Haplogranite melting PT diagram
2.11 Why? Water in granite

There are two principal reasons that magmas crystallize underground, forming plutonic igneous rocks. (1) The density contrast between magma and rock is small. The force pushing magmas toward the surface works well in ductile rocks at depth where the overlying rocks are able to flow slowly out of the magma path. But above the brittle-ductile transition, rising magmas must move through fractures that require more force to create. So some magmas are unable to break their way through brittle rocks near the surface. (2) Many crustal melts contain signficant quantities of dissolved water. The presence of this water can cause the melt to crystallize as it rises due to falling pressure, as explained in the next paragraph.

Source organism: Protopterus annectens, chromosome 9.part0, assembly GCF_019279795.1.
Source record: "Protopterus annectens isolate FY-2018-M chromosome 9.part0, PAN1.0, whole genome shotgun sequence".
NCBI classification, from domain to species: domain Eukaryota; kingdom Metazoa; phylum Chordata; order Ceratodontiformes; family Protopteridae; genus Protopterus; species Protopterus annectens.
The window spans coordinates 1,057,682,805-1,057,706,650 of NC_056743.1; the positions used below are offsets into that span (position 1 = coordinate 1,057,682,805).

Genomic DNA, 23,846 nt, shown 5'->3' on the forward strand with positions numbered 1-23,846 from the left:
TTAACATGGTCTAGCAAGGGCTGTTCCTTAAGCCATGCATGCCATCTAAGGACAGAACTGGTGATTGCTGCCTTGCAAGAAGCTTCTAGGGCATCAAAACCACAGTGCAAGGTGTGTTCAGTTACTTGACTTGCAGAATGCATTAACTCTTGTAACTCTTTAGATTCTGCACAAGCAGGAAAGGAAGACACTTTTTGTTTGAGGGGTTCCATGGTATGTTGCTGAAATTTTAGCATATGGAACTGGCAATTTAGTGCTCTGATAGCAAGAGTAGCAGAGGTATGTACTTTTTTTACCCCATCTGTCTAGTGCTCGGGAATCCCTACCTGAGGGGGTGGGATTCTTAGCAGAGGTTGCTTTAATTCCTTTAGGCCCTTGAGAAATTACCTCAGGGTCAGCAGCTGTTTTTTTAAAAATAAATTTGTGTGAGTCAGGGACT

Water reduces the melting temperature of crustal rocks, similar to its effects on mantle rocks. Figure 2.14 (above) shows the effect of water on the minimum melt temperature of the model granite granite system consisting of alkali feldspar and quartz ("haplogranite"). The melting temperature is lowered because water is highly soluble in silicate liquids, exceeding 15 weight percent for haplogranite near the solidus at the elevated pressures of this diagram. For any of the liquids in Figure 2.14, lowering the pressure at constant temperature will cause the dissolved water to separate from the magma because water solubility is less at lower pressures. The separate water phase can flux the growth of large crystals or, if the magma gets to the surface, it can turn into steam and power an eruption. However, if the rise of the magma and lowering of the pressure is slow, the magma will degas gradually, cross the solidus conditions and crystallize, without erupting, and thus forming a plutonic rock. Click on Figure 2.14 above to see more about this.